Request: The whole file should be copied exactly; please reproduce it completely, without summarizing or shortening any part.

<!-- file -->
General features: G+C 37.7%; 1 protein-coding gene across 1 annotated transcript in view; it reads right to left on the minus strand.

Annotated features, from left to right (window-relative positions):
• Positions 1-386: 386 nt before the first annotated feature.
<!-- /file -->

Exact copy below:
General features: G+C 37.7%; 1 protein-coding gene across 1 annotated transcript in view; it reads right to left on the minus strand.

Annotated features, from left to right (window-relative positions):
• Positions 1-386: 386 nt before the first annotated feature.